Magazine article UN Chronicle

Reducing Poverty and Empowering Communities

Magazine article UN Chronicle

Reducing Poverty and Empowering Communities

Article excerpt

Mohammed Yunus, founder of Grameen Bank, one day in 1974 met a woman from a small village in Bangladesh who made bamboo chairs for sale. Despite her endeavour, the woman was left with barely any profit after repaying the middlemen the money for the raw bamboos. He also discovered that some 42 people in the village suffered a similar fate and were in debt for a mere total of $27. Mr. Yunus paid the loan so that they could break free from lenders. He also offered himself as a guarantor for the poor at a local bank. (1) From that day onwards, he embarked on a journey to eradicate poverty and empower people deprived of financial services, especially women, to be self-reliant.

In spite of strong advice from banks and Governments, Mr. Yunus began to issue microcredits and in 1983 formed the Grameen Bank, which gave small loans to entrepreneurs too poor to qualify for traditional bank loans. Since then, the concept of microcredit has come a long way. Many developmental agencies have started to comprehend its essential role in poverty reduction, and financial institutions are realizing immense opportunities in the microcredit domain.

A major reason why people cannot get out of poverty is because they do not have enough credit to invest in small enterprises. The poor do not have access to credit simply because financial institutions consider them a risk, as they often lack an underwriter or security deposit to guarantee repayment of the loan. (2) Nonetheless, these opinions are slowly changing. Microcredit banks, which cater towards the underprivileged, see the poor as credit-worthy.

To raise awareness and draw worldwide support, especially from financial institutions, the United Nations has designated 2005 as the International Year of Microcredit (IYM). Its main objectives are to draw awareness on microcredit in order to eradicate poverty, foster partnerships among financial institutions to provide adequate services for the needy, and assess the role of micro-finance in meeting the Millennium Development Goals (MDGs). Advisors and spokespersons have been appointed to raise understanding and advocate the concept of micro-finance, including the IYM goals and objectives. In addition, the UN General Assembly encourages Member States to create national committees or focal points to commemorate and implement national activities for the Year. So far, there are more than 50 committees.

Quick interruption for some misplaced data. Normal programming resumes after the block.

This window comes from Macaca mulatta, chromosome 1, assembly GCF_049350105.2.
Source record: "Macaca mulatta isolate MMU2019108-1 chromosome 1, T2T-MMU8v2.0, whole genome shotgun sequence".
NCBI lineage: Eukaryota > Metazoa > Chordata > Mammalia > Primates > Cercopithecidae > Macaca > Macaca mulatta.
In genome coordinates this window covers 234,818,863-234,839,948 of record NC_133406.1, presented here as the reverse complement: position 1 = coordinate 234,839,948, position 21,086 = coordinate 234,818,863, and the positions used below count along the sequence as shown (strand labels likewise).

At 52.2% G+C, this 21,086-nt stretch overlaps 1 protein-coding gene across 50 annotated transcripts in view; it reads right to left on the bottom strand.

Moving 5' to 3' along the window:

During the year, many conferences and gatherings are also taking place worldwide to cultivate understanding, mobilize people to support microcredits and draw support from financial establishments that have not tapped into the enormous possibilities of microfinancing. In order to involve more financial institutions in providing services to the underprivileged, for example, the United Nations Capital Development Fund--in collaboration with the Financial Women's Association, Women Advancing Microfinance, Women's Association of Venture and Equity, and Women's Bond Club of New York--organized a panel to celebrate the IYM and raise awareness of the financial community concerning the vast opportunities of microcredit.

The underlying objective of IYM is to ultimately help achieve the MDGs. Microcredit and micro-finance pose vast potential to eradicate poverty by raising the poor from abject poverty to self-sufficiency. Microcredit stimulates the agricultural sector by expanding trade boundaries and enabling it to grow progressively out of subsistence farming to large-scale market production. Access to credit also allows people to select from diverse options, such as starting a business, enrolling children in school and getting access to the health-care system, including various services that constitute a healthy lifestyle.

One proven benefit of microcredit is that it helps reduce the number of people living below the poverty line. As people engage in business, they have the income that allows them further investment to expand and stabilize their businesses or even take more productive endeavours, which ultimately lifts them from poverty. …

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